Interesting idea, but couldn't a similar system use high octane gasoline? If there were a way to not destroy the catalytic converter such a system might get much higher MPG if the injector used 120 octane leaded gasoline. Nasty, but might be worth a cost/benefit before we judge it too much.

One thing nobody's noted so far:  ethanol (and methanol) burn much cooler than gasoline, so operation on 100% alcohol for maximum power would stress the turbo's hot section a lot less.  Doubly so if there was a substantial fraction of water in the alky.

Methanol would work great in this application because MIT is relying on the Latent Heat of Evaporation (methanol has a way higher LHE than ethanol) and Octane of the fuel to lower the knock limit. Since they are using small amounts, methanol would be even better than Ethanol.

Butanol would not work as well because it has a lower LHE and lower octane than either methanol or ethanol.

Also, the ECU would really not care what fuel(s) are used as long as there is a wide band sensor and the long term and short term trims are able to adjust to a wide variety of AFRs.

Methanol injection could act as a form of intercooling past the turbo compression stage. There might not be a need for an intercooler.

This sounds like a good idea, but for an estimated cost increase of only $1000, it is way too optimistic. The turbocharger with intercooler and wastegate control etc. will cost ~$2000 USD extra. And then, there is another set of high-pressure alcohol direct injectors with at least four of them, AND another high pressure fuel pump for these alcohol direct injectors, which will cost at least another $1000 USD. Plus an alcohol reservoir that must be strategically placed and protect from collision-induced fire hazard, since alcohol can burn without a flame that would at times be even more hazardous than gasoline with yellow flame. This is a concern in Indy Car Racing which uses methanol. Plus more careful calibration and higher quality sensors, better programming, etc. to avoid catastrophic engine destruction at high boost. It doesn't take long or much to destroy an engine from preignition at high boost.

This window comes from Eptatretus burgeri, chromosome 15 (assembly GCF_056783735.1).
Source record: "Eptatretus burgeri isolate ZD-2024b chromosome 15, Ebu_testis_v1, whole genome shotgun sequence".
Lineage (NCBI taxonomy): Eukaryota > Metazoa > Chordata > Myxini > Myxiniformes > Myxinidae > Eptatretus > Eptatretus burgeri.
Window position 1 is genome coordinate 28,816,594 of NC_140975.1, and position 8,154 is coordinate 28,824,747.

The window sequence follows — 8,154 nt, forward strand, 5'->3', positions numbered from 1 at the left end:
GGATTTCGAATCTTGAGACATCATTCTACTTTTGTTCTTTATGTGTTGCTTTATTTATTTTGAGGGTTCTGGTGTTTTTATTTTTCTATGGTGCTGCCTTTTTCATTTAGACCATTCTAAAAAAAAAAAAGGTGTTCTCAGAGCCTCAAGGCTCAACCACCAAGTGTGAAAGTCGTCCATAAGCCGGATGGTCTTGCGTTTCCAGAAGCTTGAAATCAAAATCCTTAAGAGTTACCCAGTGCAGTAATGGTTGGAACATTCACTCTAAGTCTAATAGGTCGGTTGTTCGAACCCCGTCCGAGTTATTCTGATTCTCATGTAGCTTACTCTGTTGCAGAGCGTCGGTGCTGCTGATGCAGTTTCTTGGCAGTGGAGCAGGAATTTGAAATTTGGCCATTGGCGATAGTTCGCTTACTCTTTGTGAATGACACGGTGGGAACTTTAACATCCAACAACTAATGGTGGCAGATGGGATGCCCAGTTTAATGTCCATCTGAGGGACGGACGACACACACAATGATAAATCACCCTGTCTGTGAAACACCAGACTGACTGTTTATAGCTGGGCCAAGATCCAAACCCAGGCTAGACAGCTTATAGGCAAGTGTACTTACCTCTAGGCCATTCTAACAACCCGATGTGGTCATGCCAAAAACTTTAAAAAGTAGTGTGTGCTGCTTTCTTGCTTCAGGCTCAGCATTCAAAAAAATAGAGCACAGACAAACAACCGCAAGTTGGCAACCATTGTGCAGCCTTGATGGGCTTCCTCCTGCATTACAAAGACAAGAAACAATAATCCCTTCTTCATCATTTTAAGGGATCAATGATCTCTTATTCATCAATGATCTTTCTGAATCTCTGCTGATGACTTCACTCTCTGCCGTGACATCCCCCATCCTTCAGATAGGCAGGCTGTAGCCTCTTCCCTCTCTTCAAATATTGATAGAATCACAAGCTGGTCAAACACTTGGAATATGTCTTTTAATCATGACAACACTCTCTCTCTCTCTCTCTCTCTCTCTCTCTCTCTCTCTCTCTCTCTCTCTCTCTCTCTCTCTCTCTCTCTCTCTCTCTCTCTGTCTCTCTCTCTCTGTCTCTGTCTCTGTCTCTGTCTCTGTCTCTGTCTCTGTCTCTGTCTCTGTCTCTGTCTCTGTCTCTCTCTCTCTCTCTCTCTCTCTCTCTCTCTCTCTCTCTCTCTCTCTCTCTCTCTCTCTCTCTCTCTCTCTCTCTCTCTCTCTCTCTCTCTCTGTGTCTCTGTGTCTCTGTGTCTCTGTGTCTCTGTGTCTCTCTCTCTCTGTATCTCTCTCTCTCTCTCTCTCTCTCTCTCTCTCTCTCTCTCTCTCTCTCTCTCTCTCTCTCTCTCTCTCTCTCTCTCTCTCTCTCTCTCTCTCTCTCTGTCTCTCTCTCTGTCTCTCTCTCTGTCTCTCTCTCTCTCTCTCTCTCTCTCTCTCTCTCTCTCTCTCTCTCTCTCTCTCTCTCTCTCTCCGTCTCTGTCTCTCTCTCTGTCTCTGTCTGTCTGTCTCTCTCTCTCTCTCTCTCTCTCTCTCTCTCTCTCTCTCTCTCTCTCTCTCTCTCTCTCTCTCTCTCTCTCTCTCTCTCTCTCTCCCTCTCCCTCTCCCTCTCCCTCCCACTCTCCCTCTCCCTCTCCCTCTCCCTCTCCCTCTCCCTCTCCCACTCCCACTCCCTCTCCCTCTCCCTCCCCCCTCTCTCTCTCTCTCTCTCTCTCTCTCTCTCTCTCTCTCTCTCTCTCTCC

Can ethanol injection be done via the same gasoline port injectors? Probably not, due to lead volume inside the injector, the time lag in introducing the ethanol hence the power boost may be longer than the driver would want when instant power boost is needed.

So far, I've tallied over $3000 USD to $3500 USD of extra cost for ~30% gain in fuel efficiency. By comparison, a Camry hybrid at 40mpg is 42% better than a 4-cyl Camry at 28mpg, and costs ~$4000-5000 USD more when compared to a 4-cyl Camry loaded with similar luxury options. The Camry hybrid accelerates much faster than the non-hybrid version, so some of the $4000 cost increase in the Camry hybrid is justifiable based on the increase in performance alone. Now, if the Camry hybrid was made to use the Prius' engine and drive train, the mpg improvement would be even more dramatic, perhaps at 60-70% that of the 4-cyl Camry, at comparable or slightly slower acceleration, but with even less cost differential, given the fact that Prius drive train is smaller hence cheaper and mass-produced at higher number.